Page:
Not too jarring

Managing web libraries as dependencies with WebJars

Elliot Bentley
webjars1

James Ward of Typesafe officially launches WebJars project, with new website and support for Java web frameworks.

With
modern websites becoming increasingly reliant on libraries like
jQuery, Bootstrap and Backbone.js, managing these components also
becomes increasingly annoying.

James Ward of Typesafe saw a parallel with the way Java libraries
were once manually downloaded before the days of managed
dependencies, and set about working on WebJars, a method for allowing the
necessary JavaScript and CSS to be packaged as Jar files.

“Why not do with web libraries like we now do with Java libraries
and specify them as managed dependencies?” he
wrote
in April. “This allows us to declaratively set the
version, use a consistent version across an application, and easily
deal with transitive dependencies.” For example, specifying
Bootstrap 2.2.1 as a dependency includes jQuery 1.8.2
automatically.

While an initial experiment was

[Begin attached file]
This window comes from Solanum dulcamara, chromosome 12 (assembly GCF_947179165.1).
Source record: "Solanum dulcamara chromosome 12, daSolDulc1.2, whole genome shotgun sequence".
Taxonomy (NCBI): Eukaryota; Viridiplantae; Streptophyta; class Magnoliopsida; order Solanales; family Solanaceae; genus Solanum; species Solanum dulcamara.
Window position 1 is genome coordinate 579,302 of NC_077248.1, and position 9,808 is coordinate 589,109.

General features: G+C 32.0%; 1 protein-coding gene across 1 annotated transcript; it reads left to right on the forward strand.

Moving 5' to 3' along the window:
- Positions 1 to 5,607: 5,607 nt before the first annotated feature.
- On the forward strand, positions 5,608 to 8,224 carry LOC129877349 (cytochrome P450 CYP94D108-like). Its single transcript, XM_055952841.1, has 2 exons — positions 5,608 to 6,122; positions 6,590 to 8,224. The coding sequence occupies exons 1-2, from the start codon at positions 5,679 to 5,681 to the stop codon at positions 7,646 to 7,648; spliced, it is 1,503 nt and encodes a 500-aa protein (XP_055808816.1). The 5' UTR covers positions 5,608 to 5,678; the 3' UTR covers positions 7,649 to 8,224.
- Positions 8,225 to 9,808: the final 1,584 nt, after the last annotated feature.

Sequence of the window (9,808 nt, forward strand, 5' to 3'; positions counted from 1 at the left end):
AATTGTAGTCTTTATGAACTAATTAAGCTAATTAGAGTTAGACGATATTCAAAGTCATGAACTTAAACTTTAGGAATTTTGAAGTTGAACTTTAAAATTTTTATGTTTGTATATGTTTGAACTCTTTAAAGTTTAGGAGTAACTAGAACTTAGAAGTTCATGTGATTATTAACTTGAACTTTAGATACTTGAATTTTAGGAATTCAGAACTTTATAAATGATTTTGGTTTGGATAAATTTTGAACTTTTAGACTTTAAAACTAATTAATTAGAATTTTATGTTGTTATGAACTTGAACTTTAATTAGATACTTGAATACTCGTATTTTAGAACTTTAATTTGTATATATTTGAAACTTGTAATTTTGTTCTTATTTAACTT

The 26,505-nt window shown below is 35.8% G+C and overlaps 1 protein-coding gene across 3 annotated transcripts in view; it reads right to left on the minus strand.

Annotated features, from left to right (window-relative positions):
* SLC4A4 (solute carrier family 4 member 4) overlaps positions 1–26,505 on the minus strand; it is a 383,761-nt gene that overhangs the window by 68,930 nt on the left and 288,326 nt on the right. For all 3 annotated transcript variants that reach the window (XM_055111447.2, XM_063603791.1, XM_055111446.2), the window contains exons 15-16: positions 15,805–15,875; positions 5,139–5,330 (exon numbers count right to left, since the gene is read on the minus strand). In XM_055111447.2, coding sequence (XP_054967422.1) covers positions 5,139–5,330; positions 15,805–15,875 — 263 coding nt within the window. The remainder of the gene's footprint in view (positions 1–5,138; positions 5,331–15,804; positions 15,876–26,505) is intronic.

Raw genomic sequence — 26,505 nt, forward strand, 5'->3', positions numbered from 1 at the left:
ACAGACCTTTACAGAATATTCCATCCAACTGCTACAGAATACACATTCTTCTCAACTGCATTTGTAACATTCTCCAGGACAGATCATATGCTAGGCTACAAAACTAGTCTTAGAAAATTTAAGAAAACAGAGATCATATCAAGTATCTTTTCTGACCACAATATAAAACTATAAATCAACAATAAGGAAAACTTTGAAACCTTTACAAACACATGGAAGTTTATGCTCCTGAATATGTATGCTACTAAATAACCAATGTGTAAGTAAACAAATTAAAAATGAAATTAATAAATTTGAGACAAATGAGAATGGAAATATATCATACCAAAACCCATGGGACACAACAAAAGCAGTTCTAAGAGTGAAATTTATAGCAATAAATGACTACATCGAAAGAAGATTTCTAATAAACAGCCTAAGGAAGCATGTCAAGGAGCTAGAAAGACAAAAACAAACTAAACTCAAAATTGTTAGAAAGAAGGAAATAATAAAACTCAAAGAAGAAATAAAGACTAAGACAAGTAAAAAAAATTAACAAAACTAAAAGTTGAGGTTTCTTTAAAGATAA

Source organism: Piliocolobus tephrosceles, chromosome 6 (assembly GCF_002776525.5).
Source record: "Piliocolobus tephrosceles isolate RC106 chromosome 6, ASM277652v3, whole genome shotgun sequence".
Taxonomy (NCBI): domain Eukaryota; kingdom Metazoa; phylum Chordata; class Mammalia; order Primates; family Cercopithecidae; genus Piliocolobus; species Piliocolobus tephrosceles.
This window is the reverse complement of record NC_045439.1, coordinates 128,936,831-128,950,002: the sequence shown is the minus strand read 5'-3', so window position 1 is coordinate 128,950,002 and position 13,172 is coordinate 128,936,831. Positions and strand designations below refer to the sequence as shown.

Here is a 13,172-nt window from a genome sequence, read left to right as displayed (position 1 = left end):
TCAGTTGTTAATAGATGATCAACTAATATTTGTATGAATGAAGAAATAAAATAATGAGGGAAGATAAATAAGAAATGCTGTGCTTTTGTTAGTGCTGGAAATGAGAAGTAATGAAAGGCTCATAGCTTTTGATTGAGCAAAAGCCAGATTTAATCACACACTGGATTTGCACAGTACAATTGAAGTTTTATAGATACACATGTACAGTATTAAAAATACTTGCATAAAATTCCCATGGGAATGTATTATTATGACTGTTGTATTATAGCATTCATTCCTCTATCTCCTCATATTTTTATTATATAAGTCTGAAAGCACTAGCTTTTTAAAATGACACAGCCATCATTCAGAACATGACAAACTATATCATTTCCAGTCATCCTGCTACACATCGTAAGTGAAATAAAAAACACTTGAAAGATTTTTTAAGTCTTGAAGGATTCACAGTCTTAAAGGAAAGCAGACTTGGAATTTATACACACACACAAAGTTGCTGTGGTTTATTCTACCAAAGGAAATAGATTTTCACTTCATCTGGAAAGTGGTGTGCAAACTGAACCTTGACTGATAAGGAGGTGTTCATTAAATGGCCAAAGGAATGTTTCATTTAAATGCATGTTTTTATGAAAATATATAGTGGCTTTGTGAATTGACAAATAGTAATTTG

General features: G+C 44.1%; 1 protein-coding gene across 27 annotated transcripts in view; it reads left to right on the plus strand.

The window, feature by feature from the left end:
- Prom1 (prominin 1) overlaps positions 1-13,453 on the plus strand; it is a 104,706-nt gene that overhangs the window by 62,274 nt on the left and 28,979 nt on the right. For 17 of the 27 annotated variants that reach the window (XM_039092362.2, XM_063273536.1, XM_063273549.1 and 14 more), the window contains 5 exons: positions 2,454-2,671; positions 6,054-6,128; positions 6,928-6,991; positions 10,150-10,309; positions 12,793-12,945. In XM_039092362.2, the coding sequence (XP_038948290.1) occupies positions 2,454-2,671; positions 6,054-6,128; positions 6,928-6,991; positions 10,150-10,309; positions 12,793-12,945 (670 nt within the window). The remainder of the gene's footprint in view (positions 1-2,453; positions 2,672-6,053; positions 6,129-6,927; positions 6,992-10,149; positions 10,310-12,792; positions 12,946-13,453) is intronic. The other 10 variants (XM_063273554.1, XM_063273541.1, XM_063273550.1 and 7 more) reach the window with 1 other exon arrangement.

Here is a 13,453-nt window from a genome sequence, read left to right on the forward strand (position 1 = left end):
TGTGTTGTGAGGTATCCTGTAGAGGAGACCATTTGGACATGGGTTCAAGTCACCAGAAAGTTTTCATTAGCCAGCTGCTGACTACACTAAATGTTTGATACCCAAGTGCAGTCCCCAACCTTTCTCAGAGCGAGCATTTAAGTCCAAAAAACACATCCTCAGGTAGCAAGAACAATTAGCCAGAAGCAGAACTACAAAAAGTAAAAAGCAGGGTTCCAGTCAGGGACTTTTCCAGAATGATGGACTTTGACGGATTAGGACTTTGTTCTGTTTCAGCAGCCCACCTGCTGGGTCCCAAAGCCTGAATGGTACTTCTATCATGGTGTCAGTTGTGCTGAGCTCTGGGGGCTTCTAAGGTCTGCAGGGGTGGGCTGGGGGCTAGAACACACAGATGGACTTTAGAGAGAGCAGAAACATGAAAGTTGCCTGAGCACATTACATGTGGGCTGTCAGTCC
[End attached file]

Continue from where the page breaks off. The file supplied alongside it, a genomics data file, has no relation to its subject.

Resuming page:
released in April
, yesterday Ward launched a new site for the
project, webjars.org, and
released these WebJars to
Maven Central
. The new website also includes instructions for making
WebJars compatible with web frameworks such as Play 2, Spring MVC
and Servlet 3. Grails instructions are promised to be “coming
soon”.

So far there are 31 libraries already available, including
angularjs, ember.js and of course jQuery, and new frameworks
can be
requested
as an issue on GitHub. Of course, keeping these
libraries up-to-date is another story – but the open-source nature
of the project should hopefully mean others can help
contribute.

Photo by Kim
Knoch
.

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